Bend the Carbon Curve is a wall–sized, touch–interactive, data visualization informing the public about carbon emissions, their role in climate change, and potential futures. It was inspired by climate scientist Ben Horton's remark during a design charette in 2018 that "the good news is that we have twelve years. The bad news is that we have twelve years." Dr. Horton was referring to the need to significantly reduce global carbon emissions by 2030 in order to limit global warming to 1.5° Celsius, a critical threshold.

Screenshot of part of exhibit screen interface, showing drawings of five people with speech bubbles above their heads

"Reduce fossil fuel use! Demand renewable energy!"

"Plant trees and protect the land."

"Buy only what you need."

"Eat less meat, more plants."

"Call for action from government and business leaders."

"Think about the next generations."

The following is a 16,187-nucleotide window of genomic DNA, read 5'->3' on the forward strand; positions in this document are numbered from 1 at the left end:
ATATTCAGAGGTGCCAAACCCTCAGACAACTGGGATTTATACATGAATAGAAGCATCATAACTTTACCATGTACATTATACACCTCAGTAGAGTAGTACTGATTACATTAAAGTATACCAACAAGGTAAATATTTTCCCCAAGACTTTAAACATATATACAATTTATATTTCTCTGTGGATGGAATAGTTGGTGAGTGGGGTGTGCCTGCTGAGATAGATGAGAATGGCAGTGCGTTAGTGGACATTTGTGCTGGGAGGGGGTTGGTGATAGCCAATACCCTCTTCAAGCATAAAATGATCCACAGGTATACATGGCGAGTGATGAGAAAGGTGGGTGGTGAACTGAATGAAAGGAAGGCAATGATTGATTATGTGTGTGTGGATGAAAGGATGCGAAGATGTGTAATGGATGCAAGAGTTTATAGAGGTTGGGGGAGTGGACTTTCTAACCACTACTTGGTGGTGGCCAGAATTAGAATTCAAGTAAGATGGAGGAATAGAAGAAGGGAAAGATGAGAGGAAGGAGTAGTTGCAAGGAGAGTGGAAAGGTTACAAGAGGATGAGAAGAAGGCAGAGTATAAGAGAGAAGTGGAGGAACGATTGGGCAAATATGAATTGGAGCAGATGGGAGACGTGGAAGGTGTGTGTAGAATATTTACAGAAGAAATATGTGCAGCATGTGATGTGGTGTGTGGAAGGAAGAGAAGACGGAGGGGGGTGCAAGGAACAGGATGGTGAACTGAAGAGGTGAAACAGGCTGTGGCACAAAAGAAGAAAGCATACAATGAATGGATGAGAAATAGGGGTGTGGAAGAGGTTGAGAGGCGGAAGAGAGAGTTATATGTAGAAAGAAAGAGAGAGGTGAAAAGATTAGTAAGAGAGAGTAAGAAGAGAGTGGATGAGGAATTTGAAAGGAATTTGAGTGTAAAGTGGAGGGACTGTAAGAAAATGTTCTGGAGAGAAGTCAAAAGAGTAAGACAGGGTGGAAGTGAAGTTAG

A woman and a man standing in front of a large cardboard vertical display with a touch screen inserted into a hole cut out of it. Hand-drawn drawings are on a sheet of paper affixed to the cardboard. The carbon bar chart runs across both the paper and the touch screen.

Testing one of the first interations of the exhibit on the museum floor. This version started with a story of carbon, which I hand drew.

A small group of people standing around another combined cardboard and touch screen display with an illustrated bar chart of carbon emissions on it.

Discussing a later iteration with scientist stakeholders from Earth Observatory Singapore.

A woman standing in front of the final version of the prototype cardboard and touch screen display

Testing the final prototype

Testing Final Prototype

Exploratorium Shop

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